To give some perspective, modelling based on the ATT meta-analysis projected the following benefits and risks of aspirin over 10 years per 1000 people. We have chosen the modelling from the ATT MA for patients with a 20% 10-year CV disease risk, as this seems appropriate to the risk of patients included in the trials in the MA discussed here. This is likely to over-estimate both the absolute increase in risk of bleeds and the reduction in risk of CV events among people at lower baseline CV risk. We have created a Cates plot to illustrate the effect on deaths from cancer during the four to eight years of the trials. This might under-estimate the effects over 10 years, especially if aspirin were taken for 10 years. These Cates plots can be a guide only and must be interpreted cautiously an in the light of the discussion above.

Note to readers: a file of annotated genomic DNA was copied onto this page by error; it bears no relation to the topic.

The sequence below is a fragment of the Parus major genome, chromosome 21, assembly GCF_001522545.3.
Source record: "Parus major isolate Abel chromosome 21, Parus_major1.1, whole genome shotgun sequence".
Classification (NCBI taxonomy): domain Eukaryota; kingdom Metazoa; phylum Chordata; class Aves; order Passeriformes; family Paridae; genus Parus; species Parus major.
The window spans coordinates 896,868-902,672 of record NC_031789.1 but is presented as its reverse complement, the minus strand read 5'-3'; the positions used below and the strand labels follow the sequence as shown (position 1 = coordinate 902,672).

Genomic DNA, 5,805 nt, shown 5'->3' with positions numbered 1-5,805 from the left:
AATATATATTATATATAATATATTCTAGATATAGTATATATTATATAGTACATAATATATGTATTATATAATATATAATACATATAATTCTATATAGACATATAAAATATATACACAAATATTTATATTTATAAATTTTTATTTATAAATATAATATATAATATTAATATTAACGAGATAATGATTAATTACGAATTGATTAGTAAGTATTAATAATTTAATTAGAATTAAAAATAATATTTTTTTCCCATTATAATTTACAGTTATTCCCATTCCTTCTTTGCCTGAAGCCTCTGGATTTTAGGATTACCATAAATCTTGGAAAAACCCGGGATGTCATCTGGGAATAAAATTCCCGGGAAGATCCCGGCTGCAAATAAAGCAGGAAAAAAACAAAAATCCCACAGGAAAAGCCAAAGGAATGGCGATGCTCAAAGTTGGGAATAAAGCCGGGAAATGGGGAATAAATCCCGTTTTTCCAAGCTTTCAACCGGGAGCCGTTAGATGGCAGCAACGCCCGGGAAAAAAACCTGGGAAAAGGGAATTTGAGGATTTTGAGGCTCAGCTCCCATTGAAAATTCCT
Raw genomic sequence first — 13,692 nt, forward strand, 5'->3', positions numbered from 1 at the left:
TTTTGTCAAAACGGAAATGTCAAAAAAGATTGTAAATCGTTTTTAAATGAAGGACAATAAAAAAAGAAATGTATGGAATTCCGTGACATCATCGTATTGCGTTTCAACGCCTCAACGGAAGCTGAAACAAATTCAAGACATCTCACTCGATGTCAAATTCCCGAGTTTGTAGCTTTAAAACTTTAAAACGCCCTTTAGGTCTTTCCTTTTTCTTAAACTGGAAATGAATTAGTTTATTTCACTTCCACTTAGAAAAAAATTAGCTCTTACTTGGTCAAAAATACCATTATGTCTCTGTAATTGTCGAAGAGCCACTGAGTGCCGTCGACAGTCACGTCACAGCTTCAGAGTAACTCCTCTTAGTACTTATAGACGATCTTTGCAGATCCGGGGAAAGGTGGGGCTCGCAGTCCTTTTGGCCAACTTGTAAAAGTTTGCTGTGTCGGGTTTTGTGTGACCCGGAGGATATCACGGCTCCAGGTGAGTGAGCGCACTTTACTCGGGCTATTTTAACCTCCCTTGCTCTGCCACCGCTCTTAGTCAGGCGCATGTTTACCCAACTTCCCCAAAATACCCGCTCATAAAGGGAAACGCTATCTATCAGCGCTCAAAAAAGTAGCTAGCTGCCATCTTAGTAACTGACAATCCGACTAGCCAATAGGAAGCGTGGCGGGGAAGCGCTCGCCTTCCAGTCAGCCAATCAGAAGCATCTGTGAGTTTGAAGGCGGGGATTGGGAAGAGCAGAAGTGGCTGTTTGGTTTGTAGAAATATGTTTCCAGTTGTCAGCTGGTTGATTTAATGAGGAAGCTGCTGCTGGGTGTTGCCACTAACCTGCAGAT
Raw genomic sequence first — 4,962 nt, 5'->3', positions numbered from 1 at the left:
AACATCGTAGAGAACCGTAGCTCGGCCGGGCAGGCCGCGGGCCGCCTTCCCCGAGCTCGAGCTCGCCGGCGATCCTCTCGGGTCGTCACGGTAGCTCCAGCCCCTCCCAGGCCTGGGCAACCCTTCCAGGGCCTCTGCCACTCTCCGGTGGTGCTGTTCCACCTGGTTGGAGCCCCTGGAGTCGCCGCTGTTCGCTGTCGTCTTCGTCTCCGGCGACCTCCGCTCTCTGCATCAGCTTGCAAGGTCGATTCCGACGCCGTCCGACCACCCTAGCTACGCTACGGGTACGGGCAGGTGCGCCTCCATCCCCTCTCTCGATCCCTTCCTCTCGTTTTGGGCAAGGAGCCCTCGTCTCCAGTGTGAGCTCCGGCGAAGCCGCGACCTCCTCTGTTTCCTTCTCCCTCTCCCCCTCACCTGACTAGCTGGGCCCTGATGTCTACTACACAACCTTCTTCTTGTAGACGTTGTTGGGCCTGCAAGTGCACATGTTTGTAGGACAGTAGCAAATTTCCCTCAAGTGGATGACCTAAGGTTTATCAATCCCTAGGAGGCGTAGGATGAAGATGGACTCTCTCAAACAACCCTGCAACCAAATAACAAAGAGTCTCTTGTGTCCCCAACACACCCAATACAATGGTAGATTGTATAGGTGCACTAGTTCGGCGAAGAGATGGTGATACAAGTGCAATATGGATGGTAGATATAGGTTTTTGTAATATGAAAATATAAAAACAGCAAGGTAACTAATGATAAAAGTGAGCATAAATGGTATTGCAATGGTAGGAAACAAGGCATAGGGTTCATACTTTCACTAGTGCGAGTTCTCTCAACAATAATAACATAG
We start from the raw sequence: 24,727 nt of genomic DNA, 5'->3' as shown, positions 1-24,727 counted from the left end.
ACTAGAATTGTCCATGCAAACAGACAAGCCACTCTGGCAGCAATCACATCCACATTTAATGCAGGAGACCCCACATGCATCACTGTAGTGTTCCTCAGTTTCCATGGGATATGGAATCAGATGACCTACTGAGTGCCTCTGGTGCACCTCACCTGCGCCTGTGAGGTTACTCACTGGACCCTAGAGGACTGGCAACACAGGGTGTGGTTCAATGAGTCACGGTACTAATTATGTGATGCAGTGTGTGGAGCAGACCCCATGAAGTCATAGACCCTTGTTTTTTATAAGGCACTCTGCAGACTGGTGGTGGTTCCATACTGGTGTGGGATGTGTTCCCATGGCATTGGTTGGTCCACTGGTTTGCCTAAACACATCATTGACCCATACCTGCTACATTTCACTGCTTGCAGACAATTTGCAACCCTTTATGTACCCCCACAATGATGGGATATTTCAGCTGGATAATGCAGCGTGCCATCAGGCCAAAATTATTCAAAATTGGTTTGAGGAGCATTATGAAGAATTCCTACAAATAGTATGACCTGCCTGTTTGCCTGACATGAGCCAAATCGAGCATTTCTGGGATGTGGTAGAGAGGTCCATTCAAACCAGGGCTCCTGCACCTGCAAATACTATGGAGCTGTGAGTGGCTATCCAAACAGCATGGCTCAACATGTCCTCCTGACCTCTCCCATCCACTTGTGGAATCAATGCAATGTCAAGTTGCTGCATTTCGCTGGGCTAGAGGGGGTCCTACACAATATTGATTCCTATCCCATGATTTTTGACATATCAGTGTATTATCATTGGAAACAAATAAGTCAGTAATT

CV events among 1000 people at around 20% 10-year CV risk taking aspirin for 10 years
Any death from cancer among 1000 people in this MA taking aspirin for 4.2 to 8.2 years
Rothwell P, et al. Effect of daily aspirin on long-term risk of death due to cancer: analysis of individual patient data from randomised trials. Lancet, Early Online Publication, 7 December 2010 doi:10.1016/S0140-6736(10)62110-1
Design Meta-analysis of individual patient data from all eligible RCTs and, where available, long-term follow up individual patient data from cancer registries and death certificates
Patients, intervention and comparison Eight RCTs of 25,570 patients prescribed aspirin vs control for primary or secondary prevention of cardiovascular disease when treatment was scheduled to be for four years or more). Twenty-year follow-up data were available from three UK trials (n=12,659)
Outcomes and results